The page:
A Hamilton County Association of Chiefs of Police report recommends numerous steps for improving local law enforcement Taser policies in Ohio, including having victims checked by trained medical personnel after they have been shocked.
Officials from nine police agencies in Hamilton County prepared the report in response to criticism stemming from at least five deaths involving Tasers over five years in southwest Ohio.
Law enforcement agencies throughout Ohio should follow these recommendations, including warning suspects that they’re about to be stunned and making sure that users are aware that Tasers can kill or injure.
Agencies must supplement standard training materials, which do not adequately warn of risks, with their own stringent training and guidelines. They also should generally prohibit upper chest shots.
A 2011 Department of Justice project warned that multiple shots may increase risk of death. Those at heightened risk for injury or death following a Taser application include pregnant women, the elderly, young children, visibly frail or slightly built persons, those with a known heart condition, persons in medical or mental crisis, and those under the influence of drugs.
The police report also advises that officers should be trained and certified and should check the devices at the beginning of each shift. Tasers should not be used to subdue people who passively resist or are simply “verbally noncompliant,” the chiefs’ association stated.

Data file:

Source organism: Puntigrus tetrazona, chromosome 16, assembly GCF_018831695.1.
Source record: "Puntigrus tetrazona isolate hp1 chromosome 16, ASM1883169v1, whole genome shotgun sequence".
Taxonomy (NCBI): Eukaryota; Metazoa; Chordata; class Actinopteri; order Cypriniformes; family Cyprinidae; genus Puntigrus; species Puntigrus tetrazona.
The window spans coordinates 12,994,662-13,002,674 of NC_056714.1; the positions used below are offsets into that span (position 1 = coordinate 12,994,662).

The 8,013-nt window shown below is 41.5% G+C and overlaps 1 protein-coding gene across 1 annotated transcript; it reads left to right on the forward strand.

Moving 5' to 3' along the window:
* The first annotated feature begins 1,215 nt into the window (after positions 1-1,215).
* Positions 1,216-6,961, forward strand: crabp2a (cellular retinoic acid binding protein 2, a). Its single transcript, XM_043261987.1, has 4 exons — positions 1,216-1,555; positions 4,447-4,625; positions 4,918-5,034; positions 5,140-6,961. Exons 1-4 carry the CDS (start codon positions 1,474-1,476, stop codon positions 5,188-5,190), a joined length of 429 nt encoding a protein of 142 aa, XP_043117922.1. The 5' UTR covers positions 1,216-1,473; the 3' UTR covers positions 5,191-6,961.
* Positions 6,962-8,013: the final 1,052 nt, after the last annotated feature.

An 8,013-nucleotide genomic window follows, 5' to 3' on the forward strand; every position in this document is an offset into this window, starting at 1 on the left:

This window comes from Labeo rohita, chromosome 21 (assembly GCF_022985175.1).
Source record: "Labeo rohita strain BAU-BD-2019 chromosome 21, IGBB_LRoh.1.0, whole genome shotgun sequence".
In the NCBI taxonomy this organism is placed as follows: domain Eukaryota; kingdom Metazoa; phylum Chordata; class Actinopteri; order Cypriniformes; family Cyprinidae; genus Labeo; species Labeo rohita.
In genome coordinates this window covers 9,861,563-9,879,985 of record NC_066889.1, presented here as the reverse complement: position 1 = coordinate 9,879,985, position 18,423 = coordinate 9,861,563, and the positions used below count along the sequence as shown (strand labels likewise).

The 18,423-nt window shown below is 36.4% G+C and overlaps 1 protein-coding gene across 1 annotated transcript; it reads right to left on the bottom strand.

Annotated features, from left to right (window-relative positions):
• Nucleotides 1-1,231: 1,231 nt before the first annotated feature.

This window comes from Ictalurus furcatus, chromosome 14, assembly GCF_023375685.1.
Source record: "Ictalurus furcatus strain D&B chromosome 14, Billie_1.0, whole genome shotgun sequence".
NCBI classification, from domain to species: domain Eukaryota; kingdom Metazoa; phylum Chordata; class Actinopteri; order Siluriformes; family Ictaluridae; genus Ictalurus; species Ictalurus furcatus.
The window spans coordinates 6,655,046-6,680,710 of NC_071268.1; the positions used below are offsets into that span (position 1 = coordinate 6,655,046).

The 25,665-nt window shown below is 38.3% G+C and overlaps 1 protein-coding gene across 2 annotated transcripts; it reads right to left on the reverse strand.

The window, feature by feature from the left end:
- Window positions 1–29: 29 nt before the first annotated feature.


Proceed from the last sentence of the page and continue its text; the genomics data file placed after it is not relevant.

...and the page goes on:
Tasers shoot propelled electroshock wires into a person, overwhelm nerve traffic, and cause involuntary muscle contractions. The devices are used around the world to control unruly suspects and prevent them from harming themselves, others, and police officers.
But Amnesty International last year linked 500 deaths to the devices so far in the United States.
The Lucas County Sheriff’s Department recently resumed equipping officers with the electroshock devices for use both in the jail and on the road.
Sheriff John Tharp, who advocated for Tasar use after taking office in January, pledged to use them in a humane way. “We’re not going to overreact,” he said.
At the jail, Mr. Tharp is allowing only command sergeants — not deputies or correctional officers — to use the devices. They will have to summon the sergeants for help in subduing prisoners. Officers equipped with the devices have undergone training provided by the Toledo Police Department, he said.
Taser use at the jail was suspended in 2005 by former Sheriff James Telb after Jeffrey Turner, 41, of Toledo, died after he was shocked five times by city police and four times by sheriff’s corrections officers at the jail in separate incidents that occurred about three hours apart.
Steve Tuttle, spokesman for TASER International Inc., which makes the device, said the Taser saves lives and causes much less injury than a baton, citing a Wake Forest Baptist Medical Center study of 1,201 cases that found no significant injuries in 99.7 percent of the cases.
Nevertheless, questionable deaths and court cases alleging cruel and unusual applications show that care and caution should govern Taser use.